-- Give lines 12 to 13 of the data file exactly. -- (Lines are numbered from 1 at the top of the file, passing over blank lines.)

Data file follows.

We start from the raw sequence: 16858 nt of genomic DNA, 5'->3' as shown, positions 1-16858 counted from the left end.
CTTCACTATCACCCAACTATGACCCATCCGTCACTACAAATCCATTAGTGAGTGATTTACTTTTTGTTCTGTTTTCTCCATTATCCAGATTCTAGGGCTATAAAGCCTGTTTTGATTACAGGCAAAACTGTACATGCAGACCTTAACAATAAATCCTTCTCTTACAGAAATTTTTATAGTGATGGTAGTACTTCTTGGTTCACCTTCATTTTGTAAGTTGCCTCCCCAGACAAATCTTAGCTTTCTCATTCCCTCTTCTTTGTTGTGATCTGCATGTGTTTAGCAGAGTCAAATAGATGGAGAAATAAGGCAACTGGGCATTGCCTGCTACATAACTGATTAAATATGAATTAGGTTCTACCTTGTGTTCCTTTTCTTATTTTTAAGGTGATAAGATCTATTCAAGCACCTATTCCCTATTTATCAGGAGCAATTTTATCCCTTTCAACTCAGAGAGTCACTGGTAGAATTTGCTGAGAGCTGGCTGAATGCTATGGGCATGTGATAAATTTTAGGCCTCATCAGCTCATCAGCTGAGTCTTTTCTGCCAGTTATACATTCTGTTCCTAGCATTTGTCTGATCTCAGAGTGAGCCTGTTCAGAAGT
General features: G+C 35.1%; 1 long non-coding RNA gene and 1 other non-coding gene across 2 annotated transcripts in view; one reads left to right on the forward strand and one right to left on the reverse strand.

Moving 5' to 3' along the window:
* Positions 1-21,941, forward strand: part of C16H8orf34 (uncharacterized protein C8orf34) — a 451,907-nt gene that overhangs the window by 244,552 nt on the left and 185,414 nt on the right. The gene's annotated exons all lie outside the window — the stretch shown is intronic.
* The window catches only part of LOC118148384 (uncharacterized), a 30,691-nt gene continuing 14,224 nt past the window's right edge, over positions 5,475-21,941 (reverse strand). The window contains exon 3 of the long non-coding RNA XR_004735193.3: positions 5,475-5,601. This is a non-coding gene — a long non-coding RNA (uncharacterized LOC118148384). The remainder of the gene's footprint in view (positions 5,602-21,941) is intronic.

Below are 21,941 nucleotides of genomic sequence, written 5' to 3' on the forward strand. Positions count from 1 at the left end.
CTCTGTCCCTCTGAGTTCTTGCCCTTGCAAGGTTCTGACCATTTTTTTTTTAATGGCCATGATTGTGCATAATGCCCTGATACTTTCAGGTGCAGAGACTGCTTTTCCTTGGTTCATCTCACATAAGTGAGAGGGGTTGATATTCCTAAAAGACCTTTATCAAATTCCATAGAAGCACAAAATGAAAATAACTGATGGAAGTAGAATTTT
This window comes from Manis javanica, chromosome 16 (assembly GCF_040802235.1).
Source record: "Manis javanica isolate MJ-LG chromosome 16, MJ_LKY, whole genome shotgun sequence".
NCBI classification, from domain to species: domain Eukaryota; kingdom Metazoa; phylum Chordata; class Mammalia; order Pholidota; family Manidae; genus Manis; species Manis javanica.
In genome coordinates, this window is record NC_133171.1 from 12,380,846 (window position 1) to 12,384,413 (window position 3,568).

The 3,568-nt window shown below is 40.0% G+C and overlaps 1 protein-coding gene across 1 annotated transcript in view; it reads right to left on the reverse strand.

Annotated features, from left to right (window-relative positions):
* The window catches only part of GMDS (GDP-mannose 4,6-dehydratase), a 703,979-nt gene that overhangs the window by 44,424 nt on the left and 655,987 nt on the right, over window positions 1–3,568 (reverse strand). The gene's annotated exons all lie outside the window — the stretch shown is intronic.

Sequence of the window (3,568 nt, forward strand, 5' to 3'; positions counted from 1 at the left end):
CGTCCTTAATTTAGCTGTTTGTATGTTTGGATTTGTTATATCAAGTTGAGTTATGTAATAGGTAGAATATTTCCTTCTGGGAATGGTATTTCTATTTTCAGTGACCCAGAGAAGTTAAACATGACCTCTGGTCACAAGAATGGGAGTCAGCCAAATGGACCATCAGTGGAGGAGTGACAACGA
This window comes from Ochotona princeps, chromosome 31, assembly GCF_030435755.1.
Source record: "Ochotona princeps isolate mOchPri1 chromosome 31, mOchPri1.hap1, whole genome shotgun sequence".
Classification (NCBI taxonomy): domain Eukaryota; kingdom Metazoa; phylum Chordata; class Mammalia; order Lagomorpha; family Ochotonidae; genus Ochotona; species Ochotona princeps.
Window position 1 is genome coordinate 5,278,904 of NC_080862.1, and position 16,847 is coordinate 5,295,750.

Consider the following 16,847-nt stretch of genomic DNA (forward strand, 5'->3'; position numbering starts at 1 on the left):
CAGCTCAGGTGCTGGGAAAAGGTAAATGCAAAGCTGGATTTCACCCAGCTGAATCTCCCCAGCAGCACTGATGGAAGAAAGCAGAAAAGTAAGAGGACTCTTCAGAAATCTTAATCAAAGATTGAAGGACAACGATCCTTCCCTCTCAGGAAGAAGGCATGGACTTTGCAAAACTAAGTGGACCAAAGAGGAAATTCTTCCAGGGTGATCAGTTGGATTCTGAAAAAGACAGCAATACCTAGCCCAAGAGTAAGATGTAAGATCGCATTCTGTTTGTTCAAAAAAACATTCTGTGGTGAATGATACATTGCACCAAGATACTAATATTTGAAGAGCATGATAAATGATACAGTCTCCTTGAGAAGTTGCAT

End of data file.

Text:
In genome coordinates, this window is record NC_133171.1 from 12,380,846 (window position 1) to 12,384,413 (window position 3,568).

The 3,568-nt window shown below is 40.0% G+C and overlaps 1 protein-coding gene across 1 annotated transcript in view; it reads right to left on the reverse strand.